Body Image is Important

I've seen a lot of things in my years on this planet. Many of them have been good, and some have been bad, as I like to think you would expect to be the case. I've also spent a fair amount of time on ...let's say 'questionable websites,' seeing content that was uploaded specifically to be shocking or jarring in some way. As a result of this, I have become somewhat desensitized to things that are generally shocking. Based on the wealth of things I've seen through the magical lens of my computer screen, I thought I would be able to see just about anything I was likely to encounter in real life without being surprised or taken aback. It turns out I was wrong.

I don't often write these articles without profanity, but this one is going to be entirely G-rated. Usually I use this site as a platform for making common sense more accessible through humour, but this is one case where health and safety are serious concerns, and that sort of approach is simply not appropriate. There is a certain type of social sickness that has become painfully prevalent in today's society, and it is a serious, serious problem. Today I'm going to use this website to try to raise awareness of this issue.

Allow me to set the stage: a couple days ago I went out with friends to celebrate someone's birthday. We went on a boat, went to see a movie, had a nice dinner, watched with delight as the birthday girl opened her gifts, and a fine time was had by all. Somewhere in the middle, though, I saw a girl of probably 14 years of age. She was with a friend, enjoying herself, and basically having a good time. In most respects, she was an average girl of her age. There was, however, something very obviously wrong with her.

Me and my friend's dog

Before I continue, I need to make sure you have some context. That's a picture of me and a friend's dog to the right. The dog is adorable, and I have a very intent look on my face, presumably because it's always gametime. What I want you to pay attention to is my arm. Got it? Good. That is the context you require in order for this story to make sense.

This girl, who was smiling, laughing, and basically enjoying herself, was in desperate need of some cheeseburgers. Now, I know some people use the phrase "in desperate need of" to indicate something in an amusing or ironic way; I've done the same myself at times. In this particular case, however, I am using the phrase quite literally, as she was so skinny I feared for her wellbeing. How skinny, you ask? This girl's legs were thinner than my arms.

I have made no secret of the fact that I abhor the general obesity of North America, and while that is a serious problem, it is not the only body shape problem out there. Somehow, we have gotten it into our heads that the only way to be attractive is to be thin. To a point, I suppose this is true; I am less likely to be attracted to a woman if I don't think I can lift her. However, there's thin, and there's unhealthy.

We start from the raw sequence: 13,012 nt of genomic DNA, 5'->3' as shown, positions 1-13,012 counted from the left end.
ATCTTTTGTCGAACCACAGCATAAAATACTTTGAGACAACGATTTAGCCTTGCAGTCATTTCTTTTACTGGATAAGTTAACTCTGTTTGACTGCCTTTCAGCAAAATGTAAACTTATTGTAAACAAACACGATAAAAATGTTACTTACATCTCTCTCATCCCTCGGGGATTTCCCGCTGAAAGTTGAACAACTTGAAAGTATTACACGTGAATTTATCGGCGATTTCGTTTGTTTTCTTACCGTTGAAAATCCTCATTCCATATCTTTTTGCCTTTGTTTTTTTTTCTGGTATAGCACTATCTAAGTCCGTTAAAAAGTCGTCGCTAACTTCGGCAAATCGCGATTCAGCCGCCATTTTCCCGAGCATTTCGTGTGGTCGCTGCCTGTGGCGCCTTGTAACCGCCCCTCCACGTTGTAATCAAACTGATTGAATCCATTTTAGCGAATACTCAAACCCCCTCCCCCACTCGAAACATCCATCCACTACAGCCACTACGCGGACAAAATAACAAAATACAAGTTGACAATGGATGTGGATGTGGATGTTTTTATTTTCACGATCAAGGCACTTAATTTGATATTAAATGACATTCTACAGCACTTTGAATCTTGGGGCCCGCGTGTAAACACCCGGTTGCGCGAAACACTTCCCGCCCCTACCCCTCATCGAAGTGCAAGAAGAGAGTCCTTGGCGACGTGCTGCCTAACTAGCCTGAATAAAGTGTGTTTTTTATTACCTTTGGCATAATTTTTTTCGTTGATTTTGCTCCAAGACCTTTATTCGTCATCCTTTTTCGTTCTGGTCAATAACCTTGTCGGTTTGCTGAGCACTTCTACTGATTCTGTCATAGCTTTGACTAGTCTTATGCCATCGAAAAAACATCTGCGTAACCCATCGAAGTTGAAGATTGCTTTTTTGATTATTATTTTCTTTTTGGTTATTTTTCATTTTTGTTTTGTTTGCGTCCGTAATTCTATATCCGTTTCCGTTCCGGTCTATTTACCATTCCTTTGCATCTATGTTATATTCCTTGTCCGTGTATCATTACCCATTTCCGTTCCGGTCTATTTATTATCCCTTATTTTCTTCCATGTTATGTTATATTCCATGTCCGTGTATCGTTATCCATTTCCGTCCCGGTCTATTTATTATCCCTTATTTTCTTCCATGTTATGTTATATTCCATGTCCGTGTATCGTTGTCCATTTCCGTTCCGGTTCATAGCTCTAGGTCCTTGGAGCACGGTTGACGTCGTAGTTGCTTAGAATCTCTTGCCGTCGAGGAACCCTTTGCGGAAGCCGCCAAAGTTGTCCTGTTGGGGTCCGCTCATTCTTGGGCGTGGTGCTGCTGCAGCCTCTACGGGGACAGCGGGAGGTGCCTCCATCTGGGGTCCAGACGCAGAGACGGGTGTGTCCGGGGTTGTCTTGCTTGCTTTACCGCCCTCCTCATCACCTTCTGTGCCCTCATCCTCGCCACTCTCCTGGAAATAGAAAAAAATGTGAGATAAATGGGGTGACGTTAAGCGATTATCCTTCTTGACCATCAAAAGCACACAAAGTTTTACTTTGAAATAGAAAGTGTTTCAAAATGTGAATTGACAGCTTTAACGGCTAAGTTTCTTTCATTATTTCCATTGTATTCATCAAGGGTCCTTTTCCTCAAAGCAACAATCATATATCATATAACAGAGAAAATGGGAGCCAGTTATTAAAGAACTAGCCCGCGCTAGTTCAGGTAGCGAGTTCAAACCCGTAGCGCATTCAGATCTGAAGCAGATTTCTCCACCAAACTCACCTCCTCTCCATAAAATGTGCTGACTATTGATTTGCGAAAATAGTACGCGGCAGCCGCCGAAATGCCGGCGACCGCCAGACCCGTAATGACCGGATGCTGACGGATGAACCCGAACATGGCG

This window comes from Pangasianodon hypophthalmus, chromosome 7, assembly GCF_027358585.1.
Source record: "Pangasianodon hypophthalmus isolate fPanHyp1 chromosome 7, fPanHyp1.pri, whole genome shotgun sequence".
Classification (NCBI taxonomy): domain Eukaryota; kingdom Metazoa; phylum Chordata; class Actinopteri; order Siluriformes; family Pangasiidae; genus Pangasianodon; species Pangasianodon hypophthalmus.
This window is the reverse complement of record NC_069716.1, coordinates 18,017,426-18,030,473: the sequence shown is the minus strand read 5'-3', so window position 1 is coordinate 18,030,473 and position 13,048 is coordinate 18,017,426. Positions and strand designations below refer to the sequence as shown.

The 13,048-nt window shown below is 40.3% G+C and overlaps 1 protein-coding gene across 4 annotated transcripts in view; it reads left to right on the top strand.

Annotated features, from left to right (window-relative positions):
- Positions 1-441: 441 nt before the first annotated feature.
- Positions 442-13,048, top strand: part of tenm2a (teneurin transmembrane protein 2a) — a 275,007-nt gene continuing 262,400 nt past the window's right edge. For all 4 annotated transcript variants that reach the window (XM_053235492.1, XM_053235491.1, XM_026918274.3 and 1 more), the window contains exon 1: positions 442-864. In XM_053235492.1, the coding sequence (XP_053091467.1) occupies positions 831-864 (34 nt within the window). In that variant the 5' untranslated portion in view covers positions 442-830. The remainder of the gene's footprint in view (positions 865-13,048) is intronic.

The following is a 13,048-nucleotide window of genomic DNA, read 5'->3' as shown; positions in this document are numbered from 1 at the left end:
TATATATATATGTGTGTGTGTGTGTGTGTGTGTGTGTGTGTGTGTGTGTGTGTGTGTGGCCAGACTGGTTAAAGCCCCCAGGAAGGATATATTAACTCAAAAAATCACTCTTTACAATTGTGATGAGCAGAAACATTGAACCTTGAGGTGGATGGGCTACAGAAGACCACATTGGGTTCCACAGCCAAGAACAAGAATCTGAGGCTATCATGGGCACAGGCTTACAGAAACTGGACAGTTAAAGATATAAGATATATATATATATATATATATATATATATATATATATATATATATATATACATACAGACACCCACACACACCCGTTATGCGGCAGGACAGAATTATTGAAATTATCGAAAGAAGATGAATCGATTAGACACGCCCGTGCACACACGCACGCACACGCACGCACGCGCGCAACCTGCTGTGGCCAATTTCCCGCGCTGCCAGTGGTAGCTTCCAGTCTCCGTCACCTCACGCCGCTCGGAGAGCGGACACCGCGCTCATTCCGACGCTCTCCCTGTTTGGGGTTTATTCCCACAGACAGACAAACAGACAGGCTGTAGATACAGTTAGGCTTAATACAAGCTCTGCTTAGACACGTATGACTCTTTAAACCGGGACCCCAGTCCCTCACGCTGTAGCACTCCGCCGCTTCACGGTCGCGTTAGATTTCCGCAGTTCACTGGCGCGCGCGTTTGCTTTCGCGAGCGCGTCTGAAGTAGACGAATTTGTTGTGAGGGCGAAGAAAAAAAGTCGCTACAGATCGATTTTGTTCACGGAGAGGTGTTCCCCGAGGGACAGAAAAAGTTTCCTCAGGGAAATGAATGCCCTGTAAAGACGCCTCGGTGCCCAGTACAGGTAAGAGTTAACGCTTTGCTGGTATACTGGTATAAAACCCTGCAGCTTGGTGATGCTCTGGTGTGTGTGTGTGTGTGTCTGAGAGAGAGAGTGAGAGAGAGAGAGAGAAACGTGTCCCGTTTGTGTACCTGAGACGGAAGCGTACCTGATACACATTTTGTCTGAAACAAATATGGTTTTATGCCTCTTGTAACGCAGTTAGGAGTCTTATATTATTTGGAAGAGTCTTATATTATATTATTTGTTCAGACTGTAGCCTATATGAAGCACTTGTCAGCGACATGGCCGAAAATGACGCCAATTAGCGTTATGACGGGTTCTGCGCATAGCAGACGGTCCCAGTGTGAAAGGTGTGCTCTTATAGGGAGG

This is unhealthily skinny
This is roughly how skinny the girl was

This particular girl looked like she had just come out of Auschwitz; I seriously could not see any muscles on her legs at all, and it's still a wonder to me that she was able to stand at all. I sometimes say that if I can close my hand around your ankle and touch my thumb with my finger then you are too thin, but this girl looked like I could close my hand around her calf and touch my thumb and finger together.

From my perspective, the cause of this problem is two-fold. First, we have an orgy of advertising material trying to convince girls that the thinner you are, the better looking you are, and if you're not thin then you're not attractive, or cool, or worth knowing at all. I disagree with the message, because if I feel I can't hug you without being afraid of snapping you in half then you're not attractive, but I accept this as a part of marketing; they have to sell their products, and whatever message they can use to that end, they will use.

The bigger problem has to do with the parents. We are bombarded with advertisements and media constantly. Out of every hour of television you watch, at least 16 minutes are commercials, and depending on which channel you're on, a significant portion of those ads may be communicating the "thinner is better" message. If you are a parent, it is your job to make sure that your children understand the context of what they're seeing.

Only one of these pictures shows an attractive person
Only one of these pictures shows an attractive person

Wanting to be thin is fine: it's healthier to be thin than it is to be overweight, and the world would be a better place if nobody weighed over 200lbs. However, there comes a point where being too thin is dangerous. You will never hear a legitimate Doctor recommend you have less than 5% body fat if you're male, or 11% if you're female, because having fat stored on your body helps keep you healthy, protects your internal organs, and plays a significant role in your ability to fight off infection. Having some fat on your body is important. If you are too skinny, you are putting your health at serious risk.

When it comes to maintaining your body, you are wholly responsible as an adult for your own condition. When it comes to your children's bodies, you are also responsible. You are responsible for making sure they have realistic expectations. You are responsible for making sure they understand the difference between healthy and unhealthy. You are responsible for how much food they eat, how much exercise they get, and what they learn as values. And if your kid is as thin as the girl I saw, it is your responsibility as their parent to explain to them why their weight is a problem, and to help them back to a healthy physical condition.

Being thin isn't attractive; being healthy is. Make sure you and your family know the difference.

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